STK Temple Square

The Salt Lake Temple of The Church of Jesus Christ of Latter-day Saints, at left, is photographed along with Temple Square, the Joseph Smith Memorial Building, lower right, and the Church Office Building, top right, on Wednesday, Feb. 17, 2016, in Salt Lake City. In the background is the Utah State Capitol. 

The First Presidency of The Church of Jesus Christ of Latter-day Saints issued two documents on Friday for how members of the church should conduct ordinances during the current pandemic.

The two documents sent to leaders explain administrative principles for the church during these challenging times, the church statement said.

“These documents are issued in response to the disruptions in Church procedures and member activities caused by the worldwide COVID-19 pandemic,” the letter said. “They should provide guidance as long as this pandemic exists in a particular country or region. Other directions may be issued later.”

The document on administrative principles provides encouragement for leaders and is a reminder that the Lord has prepared the church for these kinds of challenges and the requisite wisdom leaders need to perform their ecclesiastical duties, according to the statement.

The first document is entitled “Administrative Principles in Challenging Times” and is on the church website at

The second document addresses the faith’s essential ordinances (baptisms, confirmations, priesthood ordinations and settings apart), priesthood blessings, administration of the sacrament of the Lord’s Supper, church meetings, and everyday service given by Latter-day Saints.

“The rites of baptism, confirmation, and priesthood ordination must be done in person. If necessary, the leader who oversees these ordinances (along with other leaders, family, and friends) can watch remotely via technology,” according to the statement.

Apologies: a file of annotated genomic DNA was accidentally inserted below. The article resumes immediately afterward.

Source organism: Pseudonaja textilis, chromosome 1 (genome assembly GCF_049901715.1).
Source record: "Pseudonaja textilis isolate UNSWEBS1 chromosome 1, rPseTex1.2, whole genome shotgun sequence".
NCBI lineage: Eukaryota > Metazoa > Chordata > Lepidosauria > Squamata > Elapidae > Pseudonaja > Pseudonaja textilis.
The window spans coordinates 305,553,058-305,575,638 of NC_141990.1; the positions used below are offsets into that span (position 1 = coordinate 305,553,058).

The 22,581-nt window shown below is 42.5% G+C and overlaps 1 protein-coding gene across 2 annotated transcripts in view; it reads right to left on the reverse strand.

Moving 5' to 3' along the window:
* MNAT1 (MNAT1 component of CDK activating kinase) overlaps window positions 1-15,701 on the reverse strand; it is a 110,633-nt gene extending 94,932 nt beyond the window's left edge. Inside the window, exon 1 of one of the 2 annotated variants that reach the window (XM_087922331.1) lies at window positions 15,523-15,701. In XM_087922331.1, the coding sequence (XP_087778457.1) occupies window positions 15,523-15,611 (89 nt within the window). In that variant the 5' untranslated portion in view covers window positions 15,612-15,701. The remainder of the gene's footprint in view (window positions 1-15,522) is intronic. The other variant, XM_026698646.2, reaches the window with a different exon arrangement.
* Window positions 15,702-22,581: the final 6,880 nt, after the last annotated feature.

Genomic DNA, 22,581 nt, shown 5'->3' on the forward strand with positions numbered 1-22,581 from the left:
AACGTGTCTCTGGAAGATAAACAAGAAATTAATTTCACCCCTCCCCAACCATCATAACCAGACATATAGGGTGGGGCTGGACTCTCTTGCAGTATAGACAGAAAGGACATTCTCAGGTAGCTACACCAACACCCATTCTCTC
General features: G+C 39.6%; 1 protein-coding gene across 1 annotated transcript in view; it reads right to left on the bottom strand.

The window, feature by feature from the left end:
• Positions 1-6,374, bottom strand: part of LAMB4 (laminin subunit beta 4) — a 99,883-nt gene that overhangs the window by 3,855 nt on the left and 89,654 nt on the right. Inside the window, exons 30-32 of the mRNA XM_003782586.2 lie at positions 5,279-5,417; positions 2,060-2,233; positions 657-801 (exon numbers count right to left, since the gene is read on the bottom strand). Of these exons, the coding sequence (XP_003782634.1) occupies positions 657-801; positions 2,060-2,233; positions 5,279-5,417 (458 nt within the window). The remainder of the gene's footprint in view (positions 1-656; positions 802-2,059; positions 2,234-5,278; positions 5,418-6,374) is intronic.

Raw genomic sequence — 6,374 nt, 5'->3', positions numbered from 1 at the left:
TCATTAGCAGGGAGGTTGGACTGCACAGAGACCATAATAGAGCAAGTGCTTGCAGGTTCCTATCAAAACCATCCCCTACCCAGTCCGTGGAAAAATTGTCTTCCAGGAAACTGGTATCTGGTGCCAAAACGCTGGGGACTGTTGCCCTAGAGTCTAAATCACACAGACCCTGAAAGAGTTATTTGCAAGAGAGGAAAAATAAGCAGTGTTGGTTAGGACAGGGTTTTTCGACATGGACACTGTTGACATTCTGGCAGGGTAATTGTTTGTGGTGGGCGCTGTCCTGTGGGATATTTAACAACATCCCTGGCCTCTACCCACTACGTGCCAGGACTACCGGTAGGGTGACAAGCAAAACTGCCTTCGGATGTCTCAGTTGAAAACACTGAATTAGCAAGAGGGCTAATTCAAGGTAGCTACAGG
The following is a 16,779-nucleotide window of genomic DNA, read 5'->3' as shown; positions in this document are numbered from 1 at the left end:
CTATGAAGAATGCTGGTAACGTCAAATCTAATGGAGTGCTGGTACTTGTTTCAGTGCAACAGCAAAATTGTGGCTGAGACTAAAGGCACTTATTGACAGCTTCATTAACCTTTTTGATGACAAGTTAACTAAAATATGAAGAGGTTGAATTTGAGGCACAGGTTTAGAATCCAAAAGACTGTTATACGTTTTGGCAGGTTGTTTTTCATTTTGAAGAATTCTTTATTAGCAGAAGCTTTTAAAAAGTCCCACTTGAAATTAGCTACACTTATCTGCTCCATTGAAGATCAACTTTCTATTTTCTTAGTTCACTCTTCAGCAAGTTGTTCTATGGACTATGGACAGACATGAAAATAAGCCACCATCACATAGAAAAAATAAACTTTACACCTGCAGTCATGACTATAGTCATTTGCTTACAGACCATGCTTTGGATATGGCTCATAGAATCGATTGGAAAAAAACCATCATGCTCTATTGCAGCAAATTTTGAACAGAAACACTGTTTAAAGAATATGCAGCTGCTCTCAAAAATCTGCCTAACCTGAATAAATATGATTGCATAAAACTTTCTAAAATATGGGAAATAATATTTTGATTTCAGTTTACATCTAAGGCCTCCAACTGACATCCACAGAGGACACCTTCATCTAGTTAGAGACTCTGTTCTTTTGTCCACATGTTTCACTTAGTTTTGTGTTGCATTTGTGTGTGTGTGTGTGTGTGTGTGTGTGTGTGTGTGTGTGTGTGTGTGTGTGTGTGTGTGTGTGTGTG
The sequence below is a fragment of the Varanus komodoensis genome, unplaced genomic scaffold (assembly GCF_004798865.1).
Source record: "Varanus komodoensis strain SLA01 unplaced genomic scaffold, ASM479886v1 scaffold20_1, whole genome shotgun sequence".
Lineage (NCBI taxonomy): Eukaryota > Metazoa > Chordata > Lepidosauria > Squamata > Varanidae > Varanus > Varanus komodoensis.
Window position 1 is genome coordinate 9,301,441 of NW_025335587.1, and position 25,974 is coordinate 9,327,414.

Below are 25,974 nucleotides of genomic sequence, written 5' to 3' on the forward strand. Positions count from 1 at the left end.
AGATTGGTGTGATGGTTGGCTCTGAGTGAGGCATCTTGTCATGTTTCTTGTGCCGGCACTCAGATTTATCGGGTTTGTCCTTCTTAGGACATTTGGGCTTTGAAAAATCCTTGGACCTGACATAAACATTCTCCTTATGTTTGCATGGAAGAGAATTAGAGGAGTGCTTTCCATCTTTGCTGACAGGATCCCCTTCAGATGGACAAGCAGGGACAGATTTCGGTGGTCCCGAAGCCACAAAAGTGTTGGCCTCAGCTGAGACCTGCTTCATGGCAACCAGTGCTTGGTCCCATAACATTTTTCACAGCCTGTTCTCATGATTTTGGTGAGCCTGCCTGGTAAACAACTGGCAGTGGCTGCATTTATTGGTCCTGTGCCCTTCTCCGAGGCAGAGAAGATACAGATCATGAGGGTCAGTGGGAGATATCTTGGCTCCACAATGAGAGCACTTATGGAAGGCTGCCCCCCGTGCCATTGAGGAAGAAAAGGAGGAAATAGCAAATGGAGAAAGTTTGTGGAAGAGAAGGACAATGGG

The statement explains that priesthood blessings to heal the sick also require a physical touch of hand to head. However, the document says, “after taking every necessary precaution, when conditions prohibit placing hands on a person’s head, a prayer can be offered, including using technology. This is a prayer of faith and not a priesthood blessing. Anyone at any time may pray, fast or otherwise minister to others.”

A local bishop can authorize priesthood holders in his congregation to prepare and administer the sacrament in their homes, which has been happening since mid-March.

“In unusual circumstances when the sacrament is not available,” the document adds, “members can be comforted by studying the sacrament prayers and recommitting to live the covenants members have made and praying for the day they will receive it in person, properly administered by the priesthood,” the church statement said.

For more information, the church invites members to read “Directions for Essential Ordinances, Blessings, and Other Church Functions.”

The Q&A document answers several other important questions being asked by Latter-day Saints around the world. Three examples are:

  • Can weddings and funerals take place in meetinghouses?
  • Must temple recommend interviews continue to be done in person?
  • Should we continue to participate in blood drives?

Read the complete document of questions and answers, “Responding to COVID-19: Answers to Questions,” on the church website.

“We are grateful for the efforts many of you are making to follow the directions carefully from national, state, and local leaders in many countries in response to the COVID-19 pandemic,” the First Presidency said. “The Church of Jesus Christ of Latter-day Saints is also taking appropriate precautions and is providing assistance to those in need. Under the present circumstances and under conditions that may exist in the future, the Church and its members will faithfully exhibit our commitment to being good citizens and good neighbors.”

Daily Herald reporter Genelle Pugmire can be contacted at, (801) 344-2910, Twitter


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